Flow/User to User Discussions

From mediawiki.org
A clickable pdf prototype of a proposed system. Red highlights indicate clickable areas
Flow as shown at Wikimania 2012
A Flow board mockup including watchlist, notice, and discussion aspects as of January 2013 (though it's missing a lot of stuff).

This document describes the design of a user-to-user discussion module for Flow.

Note on Nomenclature[edit]

Nomenclature in this document (e.g., "Flow board") is product design facing and not user facing. User facing terms will very likely be different than those included herein.

In order to ease understanding, the following terms are defined:

This is a user's "talk page" analog. It is low-velocity.
This is the feed that users have of discussions and other items. It is high-velocity.
This is a single discussion (analogous to a Talk page "section"). Topics have a title and associated metadata (including histories of splits/merges/summaries/locking).
Post or Comment
These are any elements provided by users to the topic. The first post (when the topic is created) is considered a "0 level" post for threading purposes. Replies to the post are threaded as in-reply to that post. Additional replies to the topic will also be "0 level".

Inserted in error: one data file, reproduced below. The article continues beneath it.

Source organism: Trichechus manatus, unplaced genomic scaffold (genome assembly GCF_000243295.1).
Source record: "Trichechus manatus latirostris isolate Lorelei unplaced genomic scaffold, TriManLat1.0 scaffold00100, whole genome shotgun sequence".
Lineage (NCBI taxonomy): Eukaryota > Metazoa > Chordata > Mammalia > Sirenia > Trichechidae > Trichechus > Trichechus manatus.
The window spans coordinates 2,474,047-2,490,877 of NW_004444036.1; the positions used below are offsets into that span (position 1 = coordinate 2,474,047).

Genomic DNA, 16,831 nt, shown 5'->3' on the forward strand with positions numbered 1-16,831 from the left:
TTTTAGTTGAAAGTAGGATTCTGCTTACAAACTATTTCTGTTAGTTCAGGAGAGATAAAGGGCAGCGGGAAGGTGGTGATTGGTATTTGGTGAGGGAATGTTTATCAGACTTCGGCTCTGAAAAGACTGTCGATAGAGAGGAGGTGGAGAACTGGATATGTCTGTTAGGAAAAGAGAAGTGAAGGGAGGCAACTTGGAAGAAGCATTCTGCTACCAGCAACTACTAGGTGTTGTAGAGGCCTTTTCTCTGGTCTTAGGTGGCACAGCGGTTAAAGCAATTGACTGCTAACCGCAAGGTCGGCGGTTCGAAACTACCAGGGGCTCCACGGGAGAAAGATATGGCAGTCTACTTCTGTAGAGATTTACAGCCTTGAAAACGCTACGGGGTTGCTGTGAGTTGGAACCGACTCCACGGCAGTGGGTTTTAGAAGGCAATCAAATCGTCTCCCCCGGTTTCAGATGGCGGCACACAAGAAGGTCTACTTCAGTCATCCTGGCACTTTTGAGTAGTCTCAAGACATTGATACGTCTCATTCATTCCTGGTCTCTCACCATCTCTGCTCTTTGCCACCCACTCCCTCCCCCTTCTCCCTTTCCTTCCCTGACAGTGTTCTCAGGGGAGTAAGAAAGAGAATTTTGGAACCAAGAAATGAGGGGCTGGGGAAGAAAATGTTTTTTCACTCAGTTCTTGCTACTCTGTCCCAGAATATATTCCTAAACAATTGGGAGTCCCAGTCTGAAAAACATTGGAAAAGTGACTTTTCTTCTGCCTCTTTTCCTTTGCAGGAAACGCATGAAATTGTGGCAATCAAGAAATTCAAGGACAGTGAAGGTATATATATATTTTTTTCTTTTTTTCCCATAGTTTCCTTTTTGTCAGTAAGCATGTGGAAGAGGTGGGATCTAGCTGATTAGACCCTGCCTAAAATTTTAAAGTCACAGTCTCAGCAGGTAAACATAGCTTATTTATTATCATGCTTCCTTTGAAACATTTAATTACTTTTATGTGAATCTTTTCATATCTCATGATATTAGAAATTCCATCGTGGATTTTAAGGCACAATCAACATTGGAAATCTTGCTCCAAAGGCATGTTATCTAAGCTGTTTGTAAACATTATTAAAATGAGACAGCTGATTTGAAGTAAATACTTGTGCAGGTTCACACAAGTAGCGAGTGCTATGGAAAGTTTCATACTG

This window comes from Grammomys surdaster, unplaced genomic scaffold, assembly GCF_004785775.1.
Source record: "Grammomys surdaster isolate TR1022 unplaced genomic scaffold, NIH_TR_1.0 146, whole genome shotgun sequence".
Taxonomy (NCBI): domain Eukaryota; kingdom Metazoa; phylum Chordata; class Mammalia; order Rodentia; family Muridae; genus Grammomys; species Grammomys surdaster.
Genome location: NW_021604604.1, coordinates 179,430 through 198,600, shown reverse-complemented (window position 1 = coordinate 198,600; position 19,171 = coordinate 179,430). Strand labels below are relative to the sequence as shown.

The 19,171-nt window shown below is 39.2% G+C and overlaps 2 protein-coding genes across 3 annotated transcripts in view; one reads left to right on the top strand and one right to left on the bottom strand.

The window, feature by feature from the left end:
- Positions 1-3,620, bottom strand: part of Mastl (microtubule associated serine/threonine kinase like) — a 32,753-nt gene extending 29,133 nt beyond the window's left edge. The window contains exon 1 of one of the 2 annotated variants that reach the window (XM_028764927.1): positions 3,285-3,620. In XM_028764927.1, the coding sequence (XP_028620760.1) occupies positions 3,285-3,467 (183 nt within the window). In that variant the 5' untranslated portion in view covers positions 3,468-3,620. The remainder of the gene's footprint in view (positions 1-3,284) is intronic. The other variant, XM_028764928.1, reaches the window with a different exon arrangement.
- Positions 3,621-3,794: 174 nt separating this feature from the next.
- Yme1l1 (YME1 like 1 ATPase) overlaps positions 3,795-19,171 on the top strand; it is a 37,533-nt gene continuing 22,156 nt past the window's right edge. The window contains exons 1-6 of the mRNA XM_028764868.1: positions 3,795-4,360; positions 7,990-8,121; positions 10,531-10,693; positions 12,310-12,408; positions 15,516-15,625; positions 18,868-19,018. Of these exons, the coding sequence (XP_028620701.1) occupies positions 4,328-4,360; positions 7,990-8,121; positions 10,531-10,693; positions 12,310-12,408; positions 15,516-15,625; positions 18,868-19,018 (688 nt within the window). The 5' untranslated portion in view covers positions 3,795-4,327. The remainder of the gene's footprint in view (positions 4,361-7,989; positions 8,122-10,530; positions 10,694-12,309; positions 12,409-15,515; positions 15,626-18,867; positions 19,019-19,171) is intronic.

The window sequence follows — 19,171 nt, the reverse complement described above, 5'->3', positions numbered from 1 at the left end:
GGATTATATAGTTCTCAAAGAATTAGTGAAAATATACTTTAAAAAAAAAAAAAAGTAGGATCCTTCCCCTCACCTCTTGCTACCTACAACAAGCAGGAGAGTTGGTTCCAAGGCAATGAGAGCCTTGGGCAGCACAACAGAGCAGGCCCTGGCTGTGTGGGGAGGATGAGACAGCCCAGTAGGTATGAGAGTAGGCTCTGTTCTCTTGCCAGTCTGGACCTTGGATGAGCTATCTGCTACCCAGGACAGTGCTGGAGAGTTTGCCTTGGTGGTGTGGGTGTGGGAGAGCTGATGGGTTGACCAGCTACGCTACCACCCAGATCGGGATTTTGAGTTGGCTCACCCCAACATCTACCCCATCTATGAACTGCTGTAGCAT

This is used interchangeably with topic where the language gets weird.
Any atomic item that appears in a Flow board.
This refers to the ordering of comments in a topic (e.g., this comment is in reply to another comment).


One of the most confusing issues faced by users of Wikipedia (and MediaWiki in general) is that of "User Talk Pages." It is beyond the scope of this document to describe in detail all the problems involved with them and the interaction model problems they pose; however, a simple list could contain:

  • Conventions regarding user talk pages are opaque (e.g., indentation with colons, requirements for signature code, etc).
  • It is not clear as to where one responds to messages left. On my talk page, or yours? (see "talkback" templates)
  • If a discussion is occurring on another user's talk page, there is no automated notification of replies.
    • This is further compounded because watchlists for active editors on large wikis tend to quickly become useless
      • And you have to know what a watchlist is, in the first place